Business and labor battle over contractor ethics rule

Labor groups and business associations resumed a battle over a rule that sets ethics standards for government contractors Monday at a public meeting held by the Federal Acquisition Regulatory (FAR) Council. Twenty-one groups appeared before the Council to share their thoughts on a possible reversal of the controversial ethics regulation, which went into effect one day before President Clinton left office. On April 3, the Bush administration imposed a 270-day stay on the ethics regulation and published a rule in the Federal Register seeking comment on whether the regulation should be revoked. Representatives from business and labor groups presented starkly different views on the need for the ethics rule and the ability of government contracting officers to enforce it in a fair way. Business groups including the U.S. Chamber of Commerce, the Aerospace Industry Association of America and the Contract Services Association said the rule duplicates existing regulations and requires contracting officers to make broad judgments about a contractor's record on labor and environmental issues. "Government agents could wield virtually unlimited power if this rule stands," said Randel Johnson, vice president for labor and employee benefits with the Chamber of Commerce. "Mere allegations of wrongdoing could prevent a business from winning a federal contract." Mark Wagner, manager of government affairs with the Florida-based aerospace contractor Johnson Controls, said the rule amounts to "double jeopardy" for contractors who have long-since resolved labor and environmental concerns. "It could hurt companies that have owned up to errors and paid relative fines and penalties," he said. Linda Chavez-Thompson, executive vice president of the AFL-CIO, said the rule was merely an attempt to keep the U.S. from subsidizing chronic lawbreakers. "If a company can't play by the rules that Congress set for the country, why should it receive a government contract?" she asked. Chavez-Thompson also blasted the Bush administration for working "quickly and quietly" to overturn the rule with a minimum of public comment. Vice President Al Gore launched the Clinton administration's push for the contractor ethics rule in a 1997 address to the AFL-CIO. Wade Henderson, executive director of the Leadership Conference on Civil Rights, challenged the notion that contracting officers are unable to evaluate a contractor's ethical behavior. "We trust contracting officers to make multimillion dollar awards, but don't think they are capable of finding out if companies are repeated violators of basic laws," he said. The ethics rule was supported at the FAR Council meeting by one member of industry, the Mechanical Contractors Association of America, which represents 2,000 construction contractors. Like the 1996 Clinger-Cohen Act and other recent procurement reforms, the rule helps the government become a better customer, said Lonnie Coleman, president of Cleveland-based Coleman Construction. The deadline for comments on the proposed revocation of the rule is July 6. Written comments should be sent to: General Services Administration,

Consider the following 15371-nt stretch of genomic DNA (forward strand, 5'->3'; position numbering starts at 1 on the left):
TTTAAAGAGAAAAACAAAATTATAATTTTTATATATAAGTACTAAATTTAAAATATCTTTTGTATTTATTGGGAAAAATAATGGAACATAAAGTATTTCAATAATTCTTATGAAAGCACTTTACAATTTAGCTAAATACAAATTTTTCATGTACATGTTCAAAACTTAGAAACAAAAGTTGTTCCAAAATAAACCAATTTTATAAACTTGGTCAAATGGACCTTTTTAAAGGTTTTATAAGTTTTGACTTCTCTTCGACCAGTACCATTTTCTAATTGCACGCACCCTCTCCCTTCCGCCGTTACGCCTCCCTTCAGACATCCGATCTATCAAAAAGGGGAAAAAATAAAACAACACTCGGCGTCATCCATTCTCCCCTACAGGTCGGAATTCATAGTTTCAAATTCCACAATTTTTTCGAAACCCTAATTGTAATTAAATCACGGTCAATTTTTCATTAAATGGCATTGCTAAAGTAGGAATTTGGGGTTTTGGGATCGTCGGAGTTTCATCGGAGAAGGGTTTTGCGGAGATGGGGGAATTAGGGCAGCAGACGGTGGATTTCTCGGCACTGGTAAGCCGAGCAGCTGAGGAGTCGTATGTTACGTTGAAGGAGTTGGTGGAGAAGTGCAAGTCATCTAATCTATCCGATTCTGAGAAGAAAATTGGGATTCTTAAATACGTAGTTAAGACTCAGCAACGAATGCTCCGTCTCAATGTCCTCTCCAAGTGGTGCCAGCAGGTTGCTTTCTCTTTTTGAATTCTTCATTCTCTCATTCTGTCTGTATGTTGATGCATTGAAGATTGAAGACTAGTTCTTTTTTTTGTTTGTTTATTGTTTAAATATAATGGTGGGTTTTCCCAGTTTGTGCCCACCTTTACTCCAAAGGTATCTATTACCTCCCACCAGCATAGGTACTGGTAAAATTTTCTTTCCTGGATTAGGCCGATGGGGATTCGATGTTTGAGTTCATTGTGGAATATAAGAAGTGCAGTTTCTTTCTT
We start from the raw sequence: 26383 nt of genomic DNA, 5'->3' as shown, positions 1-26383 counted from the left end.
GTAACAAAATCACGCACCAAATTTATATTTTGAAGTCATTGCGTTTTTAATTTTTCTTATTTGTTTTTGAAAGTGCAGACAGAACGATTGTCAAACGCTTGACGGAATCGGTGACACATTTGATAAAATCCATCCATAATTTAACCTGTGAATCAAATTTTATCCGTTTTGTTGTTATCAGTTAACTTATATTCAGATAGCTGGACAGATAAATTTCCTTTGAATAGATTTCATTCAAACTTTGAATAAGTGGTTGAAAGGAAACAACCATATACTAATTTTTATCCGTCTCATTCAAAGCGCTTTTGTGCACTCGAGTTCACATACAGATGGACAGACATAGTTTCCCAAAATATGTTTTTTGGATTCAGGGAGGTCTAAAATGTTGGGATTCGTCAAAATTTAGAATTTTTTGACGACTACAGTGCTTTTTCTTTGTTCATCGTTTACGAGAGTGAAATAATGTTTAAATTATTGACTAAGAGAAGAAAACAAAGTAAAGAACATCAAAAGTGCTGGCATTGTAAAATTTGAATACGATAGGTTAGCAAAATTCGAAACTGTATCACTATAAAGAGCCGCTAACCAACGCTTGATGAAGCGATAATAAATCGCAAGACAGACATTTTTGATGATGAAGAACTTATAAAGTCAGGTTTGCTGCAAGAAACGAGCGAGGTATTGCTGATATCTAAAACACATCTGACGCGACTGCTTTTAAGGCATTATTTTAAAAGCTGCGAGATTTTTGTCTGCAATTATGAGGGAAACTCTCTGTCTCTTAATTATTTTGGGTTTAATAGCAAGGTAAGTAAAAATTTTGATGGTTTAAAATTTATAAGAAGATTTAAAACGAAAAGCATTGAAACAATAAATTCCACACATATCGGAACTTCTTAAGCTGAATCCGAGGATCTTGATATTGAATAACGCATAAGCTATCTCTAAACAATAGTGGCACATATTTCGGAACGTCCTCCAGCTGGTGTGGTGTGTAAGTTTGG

FAR Secretariat (MVP), 1800 F Street, N.W., Room 4035,
ATTN: Laurie Duarte, Washington, D.C. 20405
Parties may also email comments to: farcase.2001-014@gsa.gov
Stay up-to-date with federal news alerts and analysis — Sign up for GovExec's email newsletters.
FROM OUR SPONSORS
JOIN THE DISCUSSION
Close [ x ] More from GovExec
 
 

Thank you for subscribing to newsletters from GovExec.com.
We think these reports might interest you:

  • Forecasting Cloud's Future

    Conversations with Federal, State, and Local Technology Leaders on Cloud-Driven Digital Transformation

    Download
  • The Big Data Campaign Trail

    With everyone so focused on security following recent breaches at federal, state and local government and education institutions, there has been little emphasis on the need for better operations. This report breaks down some of the biggest operational challenges in IT management and provides insight into how agencies and leaders can successfully solve some of the biggest lingering government IT issues.

    Download
  • Communicating Innovation in Federal Government

    Federal Government spending on ‘obsolete technology’ continues to increase. Supporting the twin pillars of improved digital service delivery for citizens on the one hand, and the increasingly optimized and flexible working practices for federal employees on the other, are neither easy nor inexpensive tasks. This whitepaper explores how federal agencies can leverage the value of existing agency technology assets while offering IT leaders the ability to implement the kind of employee productivity, citizen service improvements and security demanded by federal oversight.

    Download
  • IT Transformation Trends: Flash Storage as a Strategic IT Asset

    MIT Technology Review: Flash Storage As a Strategic IT Asset For the first time in decades, IT leaders now consider all-flash storage as a strategic IT asset. IT has become a new operating model that enables self-service with high performance, density and resiliency. It also offers the self-service agility of the public cloud combined with the security, performance, and cost-effectiveness of a private cloud. Download this MIT Technology Review paper to learn more about how all-flash storage is transforming the data center.

    Download
  • Ongoing Efforts in Veterans Health Care Modernization

    This report discusses the current state of veterans health care

    Download

When you download a report, your information may be shared with the underwriters of that document.